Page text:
Is there no law or justice in our Pakistan? Says Najam. “Do we have a jungle ka kanoon (the law of the jungle) that flows from the influential wealthy down to the scumbags who litter our country?”

Listen to this: despite eyewitnesses no investigation, no arrests, nothing has happened since. “We don’t want property; we want justice,” says grief-stricken Najam, sitting thousands of miles away, beseeching justice for his dead mother.

The second incident involves police brutality on an unarmed motorcyclist in front of the Evacuee Trust complex, next to Marriott in Islamabad. The beating was witnessed by one man who was moved enough to send an email to every media outlet. This is what Mudassar Zia Hashmi says he saw: three security force personnel responsible for clearing the route where a VIP was due saw a youth drive past on his motor bike. Quickly, they jumped out of their four-wheeler and pounced upon him. Halting him, they instantly began to beat, kick and punch the hapless fellow until he doubled up with pain. He was holding his ribs that may have broken with the force of kicks and blows by these booted brutes who completed their diabolic terrorism by kicking far the youth’s helmet as though it was a football!

“I am a polio patient and use a wheelchair,” writes Hashmi. “Helplessly I watched, unable to come to his man’s assistance. I am writing this email to all of you because Allah holds you answerable for your duties. Was it for this we fought to restore the chief justice so that this poor guy could get a hard thrashing just 100 feet away from the CJ’s residence?” asks Hashmi. “Was it for this we stood solidly behind the freedom of the press so that commoners get treated like donkeys while the media is busy discussing the president’s immunity, wasting precious hours on something totally useless?”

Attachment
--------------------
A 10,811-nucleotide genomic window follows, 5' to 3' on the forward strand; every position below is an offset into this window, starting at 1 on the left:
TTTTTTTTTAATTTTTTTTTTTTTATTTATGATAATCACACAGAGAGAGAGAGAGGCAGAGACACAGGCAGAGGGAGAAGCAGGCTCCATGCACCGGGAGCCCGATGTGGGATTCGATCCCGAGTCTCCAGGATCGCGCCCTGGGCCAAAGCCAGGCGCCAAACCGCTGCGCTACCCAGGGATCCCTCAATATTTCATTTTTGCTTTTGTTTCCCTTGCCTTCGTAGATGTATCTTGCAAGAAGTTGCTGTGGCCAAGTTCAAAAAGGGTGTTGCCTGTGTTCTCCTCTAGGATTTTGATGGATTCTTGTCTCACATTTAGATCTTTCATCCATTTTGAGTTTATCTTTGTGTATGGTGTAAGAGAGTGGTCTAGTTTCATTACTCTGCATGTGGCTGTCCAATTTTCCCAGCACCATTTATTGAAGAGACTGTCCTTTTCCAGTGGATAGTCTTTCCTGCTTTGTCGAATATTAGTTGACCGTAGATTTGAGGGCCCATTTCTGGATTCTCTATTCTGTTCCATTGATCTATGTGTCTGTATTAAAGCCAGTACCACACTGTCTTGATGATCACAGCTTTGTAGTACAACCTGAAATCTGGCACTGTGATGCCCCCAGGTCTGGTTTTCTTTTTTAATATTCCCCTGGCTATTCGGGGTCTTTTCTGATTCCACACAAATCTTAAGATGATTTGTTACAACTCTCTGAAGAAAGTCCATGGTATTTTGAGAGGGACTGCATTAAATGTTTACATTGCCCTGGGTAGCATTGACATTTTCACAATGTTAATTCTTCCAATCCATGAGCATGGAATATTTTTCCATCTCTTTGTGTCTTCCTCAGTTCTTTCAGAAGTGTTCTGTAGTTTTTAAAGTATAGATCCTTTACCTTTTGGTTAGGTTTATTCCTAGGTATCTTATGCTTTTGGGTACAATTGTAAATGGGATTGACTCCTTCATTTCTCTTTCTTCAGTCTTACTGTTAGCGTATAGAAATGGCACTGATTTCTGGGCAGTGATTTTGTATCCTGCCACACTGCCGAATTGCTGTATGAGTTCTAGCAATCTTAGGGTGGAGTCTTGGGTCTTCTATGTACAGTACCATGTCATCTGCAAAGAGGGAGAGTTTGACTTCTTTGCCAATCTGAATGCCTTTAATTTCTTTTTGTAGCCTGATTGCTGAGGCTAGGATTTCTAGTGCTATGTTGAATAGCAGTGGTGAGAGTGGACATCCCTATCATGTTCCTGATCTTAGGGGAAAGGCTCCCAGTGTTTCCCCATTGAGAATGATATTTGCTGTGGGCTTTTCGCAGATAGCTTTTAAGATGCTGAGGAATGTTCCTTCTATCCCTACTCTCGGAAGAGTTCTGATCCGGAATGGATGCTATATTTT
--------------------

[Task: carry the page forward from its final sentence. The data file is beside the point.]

Scotus vs Scop: The difference between the Supreme Court of the United States and Supreme Court of Pakistan can never be bridged. The judges of Scop cannot be questioned, commented upon or censured. This rule is firmly embedded in the DNA of Pakistani culture. Dare one try to cross the red line; the dragon called ‘contempt of court’ can swallow you up.
The judges of Scotus have no such protections: the media and the public is free to criticise, scrutinise and even demonise them. The judges are appointed by the ruling president, whether a Republican or a Democrat. Hence a judge’s political affiliation is no secret: their rulings are based on their conservative or liberal ideologies. No president has the power to sack them; nor is there any retirement age. Speaking to the media is not forbidden. Recently the most conservative and controversial of judges, Justice Antonin Scalia invited CNN inside his chambers to discuss important issues. As the longest-serving justice, Scalia touched upon topics ranging from religion to politics, explaining the “thinking which allows him to arrive at his legal decisions.”

In Pakistan, we make do with the CJ’s press statements. He is routinely throwing the book at the lawbreakers and the corrupt, but it appears the ‘book’ is either going over the delinquents’ heads or they have stopped caring!
By: Anjum Niaz, http://dawn.com/2012/10/21/view-from-us-lords-of-justice/